Few rappers have had as big of a year as Lil Uzi Vert, so far. Last month, he dropped off his long-awaited album, Eternal Atake. He followed it up with another full project in the form of the deluxe version he titled LUV vs The World 2. The substantial drop off of new music has satisfied his fanbase’s craving, but Uzi has been indulging in something else entirely. No, we aren’t talking about his fits this time, but his stellar collection of vehicles.
You might have seen them pop up on social media recently. His $1.7 million Bugatti Veyron, which he purchased for his 25th birthday, previously owned by Floyd Mayweather Jr., is probably his most notorious. The hood of the car is covered with a painting of Spike Spiegel, a character from the popular anime series Cowboy Bepop, and it’s styled to resemble The Weeknd’s Starboy album cover. Last month, a clip went viral when the multi-million dollar car was booted by New York authorities. A few days later, a fan captured the unmistakable whip on a flatbed tow truck riding down the highway. Uzi hopped on Twitter to clarify it was just being transported to his shop to fix the rims. That shop is none other than Car Effex, a 20-man operation led by Michael Layton located in Sewell, a small town in southern New Jersey about 30 minutes from Uzi’s home city of Philadelphia.
Layton has owned Car Effex since 2002, but worked on cars since he was 15, tinting windows for friends in his home garage. He says he started the business as a web-based operation installing body kits for customers. He was able to capitalize off the success of Fast and Furious with plenty of clients asking for things like Lamborghini doors and kits for their Toyota Supras and Nissan 300 ZXs, popular models at the time. By age 23, Layton purchased his first shop and has been running the show there ever since.
These days, Car Effex caters to plenty of clients ranging from local business owners to celebrities. Most of their big name clientele comes from the Philadelphia Eagles with custom work for players like a Lamborghini Urus for Fletcher Cox, a Dodge Demon for Carson Wentz, and a Rolls Royce truck as a tribute to Nipsey Hussle for DeSean Jackson. Layton says he was initially introduced to Uzi back in 2018 through an Eagles player, though could not recall who. The first cars he did for him were a fleet of matte olive green vehicles—a Urus, Dodge SRT Hellcat, Rhino GX, Audi R8, Rolls Royce Cullinan, and Bentley Bentayga. The most wild creation to date for Uzi, according to Layton, had to be a Bentley Continental crafted for off-road use.
“We pretty much text back and forth every day. He's constantly got new ideas for all his cars, maybe throws ideas at me. Most of his cars will be here in the shop. Then when he wants to take one out, we'll bring it to him. Sometimes he'll keep it for a day or two, sometimes he'll keep it for a week or two, and then we rotate it out with another vehicle,” says Layton. “He's always constantly changing the wrap ideas on the cars, looking for more horsepower, changing the wheels out, maybe different interiors. It's a constant. We work on his cars every single day.”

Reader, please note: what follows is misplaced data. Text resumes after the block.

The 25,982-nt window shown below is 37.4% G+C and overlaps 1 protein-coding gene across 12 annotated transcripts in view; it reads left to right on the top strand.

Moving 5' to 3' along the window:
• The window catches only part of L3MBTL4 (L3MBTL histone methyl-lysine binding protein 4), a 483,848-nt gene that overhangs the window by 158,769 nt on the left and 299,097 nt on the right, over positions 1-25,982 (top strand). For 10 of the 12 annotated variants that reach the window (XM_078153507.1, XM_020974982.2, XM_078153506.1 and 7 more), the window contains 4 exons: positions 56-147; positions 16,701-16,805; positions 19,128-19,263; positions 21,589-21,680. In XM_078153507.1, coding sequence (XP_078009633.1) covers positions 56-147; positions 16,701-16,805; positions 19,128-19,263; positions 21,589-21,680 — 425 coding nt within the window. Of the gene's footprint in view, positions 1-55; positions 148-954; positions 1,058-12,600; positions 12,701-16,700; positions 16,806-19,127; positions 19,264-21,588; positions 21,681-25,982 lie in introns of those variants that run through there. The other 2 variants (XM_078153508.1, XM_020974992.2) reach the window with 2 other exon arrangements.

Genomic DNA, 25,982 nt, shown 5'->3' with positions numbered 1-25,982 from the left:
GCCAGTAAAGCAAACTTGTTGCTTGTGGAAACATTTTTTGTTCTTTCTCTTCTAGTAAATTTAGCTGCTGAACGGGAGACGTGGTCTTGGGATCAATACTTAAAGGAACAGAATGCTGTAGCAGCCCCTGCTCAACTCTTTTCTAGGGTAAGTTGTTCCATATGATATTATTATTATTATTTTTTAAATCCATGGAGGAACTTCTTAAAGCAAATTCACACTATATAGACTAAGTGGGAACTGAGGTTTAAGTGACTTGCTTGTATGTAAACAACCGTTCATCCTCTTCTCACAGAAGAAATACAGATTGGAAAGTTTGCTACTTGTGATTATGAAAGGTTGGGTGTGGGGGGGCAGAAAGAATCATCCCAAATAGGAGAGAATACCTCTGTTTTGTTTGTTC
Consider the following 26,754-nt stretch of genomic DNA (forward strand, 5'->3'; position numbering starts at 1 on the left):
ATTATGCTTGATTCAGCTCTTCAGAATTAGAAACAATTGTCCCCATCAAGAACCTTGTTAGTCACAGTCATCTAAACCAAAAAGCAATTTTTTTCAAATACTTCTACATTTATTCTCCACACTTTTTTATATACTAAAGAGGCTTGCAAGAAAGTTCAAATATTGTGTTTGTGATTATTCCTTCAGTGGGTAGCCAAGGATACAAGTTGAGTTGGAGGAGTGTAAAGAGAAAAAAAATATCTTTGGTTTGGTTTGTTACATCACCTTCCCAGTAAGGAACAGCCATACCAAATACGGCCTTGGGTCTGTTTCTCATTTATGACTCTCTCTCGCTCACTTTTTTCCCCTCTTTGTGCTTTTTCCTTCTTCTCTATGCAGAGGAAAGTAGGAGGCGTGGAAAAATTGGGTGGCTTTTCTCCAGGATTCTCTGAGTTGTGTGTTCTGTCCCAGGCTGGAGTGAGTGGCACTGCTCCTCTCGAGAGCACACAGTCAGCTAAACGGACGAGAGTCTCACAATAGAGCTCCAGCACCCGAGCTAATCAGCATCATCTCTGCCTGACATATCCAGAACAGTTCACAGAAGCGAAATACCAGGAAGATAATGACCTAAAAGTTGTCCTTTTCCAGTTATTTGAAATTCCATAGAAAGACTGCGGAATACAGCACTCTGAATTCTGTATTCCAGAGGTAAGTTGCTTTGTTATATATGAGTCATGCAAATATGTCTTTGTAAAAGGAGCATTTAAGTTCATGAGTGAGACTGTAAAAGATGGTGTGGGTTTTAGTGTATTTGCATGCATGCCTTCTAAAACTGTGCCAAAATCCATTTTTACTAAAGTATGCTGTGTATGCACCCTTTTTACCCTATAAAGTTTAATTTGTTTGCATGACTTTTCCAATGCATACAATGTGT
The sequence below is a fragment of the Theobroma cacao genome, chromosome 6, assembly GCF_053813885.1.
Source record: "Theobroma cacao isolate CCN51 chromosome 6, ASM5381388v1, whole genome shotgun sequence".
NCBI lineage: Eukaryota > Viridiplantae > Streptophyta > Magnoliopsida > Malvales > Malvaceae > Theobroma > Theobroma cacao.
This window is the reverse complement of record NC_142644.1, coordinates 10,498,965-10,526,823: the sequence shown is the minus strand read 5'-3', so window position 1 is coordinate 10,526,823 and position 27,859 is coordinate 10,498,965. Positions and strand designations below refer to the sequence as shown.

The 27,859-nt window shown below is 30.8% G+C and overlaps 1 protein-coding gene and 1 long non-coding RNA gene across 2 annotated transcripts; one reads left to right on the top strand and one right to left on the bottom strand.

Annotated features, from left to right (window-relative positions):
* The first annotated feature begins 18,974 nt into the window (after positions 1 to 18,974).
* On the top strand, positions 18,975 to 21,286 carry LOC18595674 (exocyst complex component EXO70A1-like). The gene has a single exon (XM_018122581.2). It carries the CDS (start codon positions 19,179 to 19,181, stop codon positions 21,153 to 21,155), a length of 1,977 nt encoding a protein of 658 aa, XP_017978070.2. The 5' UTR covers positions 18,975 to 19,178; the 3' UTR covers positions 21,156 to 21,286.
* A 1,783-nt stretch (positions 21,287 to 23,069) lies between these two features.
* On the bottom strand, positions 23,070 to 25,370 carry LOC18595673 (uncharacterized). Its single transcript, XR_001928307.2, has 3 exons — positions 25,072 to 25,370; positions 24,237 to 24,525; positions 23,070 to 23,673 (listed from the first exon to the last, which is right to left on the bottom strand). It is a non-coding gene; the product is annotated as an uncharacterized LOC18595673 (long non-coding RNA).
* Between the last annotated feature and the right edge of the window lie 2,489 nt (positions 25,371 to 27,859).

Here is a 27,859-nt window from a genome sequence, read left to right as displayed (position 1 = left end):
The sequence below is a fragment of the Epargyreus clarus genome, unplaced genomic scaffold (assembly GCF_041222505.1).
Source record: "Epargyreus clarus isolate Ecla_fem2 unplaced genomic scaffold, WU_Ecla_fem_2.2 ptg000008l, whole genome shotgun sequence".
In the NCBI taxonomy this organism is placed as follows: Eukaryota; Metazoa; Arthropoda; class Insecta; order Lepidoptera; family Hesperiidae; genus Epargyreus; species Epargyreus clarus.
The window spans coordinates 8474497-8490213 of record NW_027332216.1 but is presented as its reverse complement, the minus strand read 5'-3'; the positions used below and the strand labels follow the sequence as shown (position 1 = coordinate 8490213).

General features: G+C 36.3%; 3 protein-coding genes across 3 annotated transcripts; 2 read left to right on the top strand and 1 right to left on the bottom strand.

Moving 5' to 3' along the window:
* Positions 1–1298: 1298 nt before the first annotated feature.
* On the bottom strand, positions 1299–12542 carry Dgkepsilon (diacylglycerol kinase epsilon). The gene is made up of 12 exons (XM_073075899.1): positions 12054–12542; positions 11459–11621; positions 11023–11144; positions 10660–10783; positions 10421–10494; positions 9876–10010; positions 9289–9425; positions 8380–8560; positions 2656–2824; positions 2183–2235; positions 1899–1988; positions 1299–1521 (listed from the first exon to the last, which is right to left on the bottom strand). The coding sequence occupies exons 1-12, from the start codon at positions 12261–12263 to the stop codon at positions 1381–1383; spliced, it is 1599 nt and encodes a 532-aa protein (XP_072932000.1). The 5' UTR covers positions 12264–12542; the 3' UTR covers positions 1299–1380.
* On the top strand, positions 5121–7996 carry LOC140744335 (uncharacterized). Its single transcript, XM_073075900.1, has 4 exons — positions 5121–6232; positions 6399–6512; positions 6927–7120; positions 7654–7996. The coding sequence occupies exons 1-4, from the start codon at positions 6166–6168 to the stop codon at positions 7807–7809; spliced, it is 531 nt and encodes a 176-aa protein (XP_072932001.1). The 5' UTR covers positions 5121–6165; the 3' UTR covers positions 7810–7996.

Layton tells Complex Uzi has about 10 cars right now, most of which have been rewrapped seven or eight times. The swaps come randomly. Sometimes it’s only a month, but others last a little longer. More recently, Uzi has become known for his series of wild car wraps sporting anime characters like the aforementioned Cowboy Bepop Bugatti. There is also an R8, which Ayton says was the biggest project to date and took five months to complete, wrapped in pink chrome complete with anime characters emblazoned on the hood and doors, and a Urus wrapped in graphics from manga series Disu x Komi and Kidou Keisatsu Patlabor. Since the interview, Layton has also outfitted Uzi's Bentley Bentayga in a blue anime graphic too. He says the obvious attention the cars receive has inspired others to request similar custom work.
“It's pretty complicated, but he'll give us an idea of what he wants on each one, then we'll design it up, send him some pictures, and go back and forth five or six times until it's finalized to his liking,” says Layton. “Once it's good, then we'll print it and install it on the car. He has a lot of input on exactly where he wants everything placed at, what colors, what characters are on the cars.”
While Layton wouldn’t disclose costs, he did indicate these projects are obviously pricey. He mentioned having to be particularly careful with the Bugatti because each part is “extremely expensive” and not even readily available given the rarity of the car.
“Nobody's as crazy with their vehicles as Uzi is. He's definitely over the top compared to anybody else that we've ever dealt with.”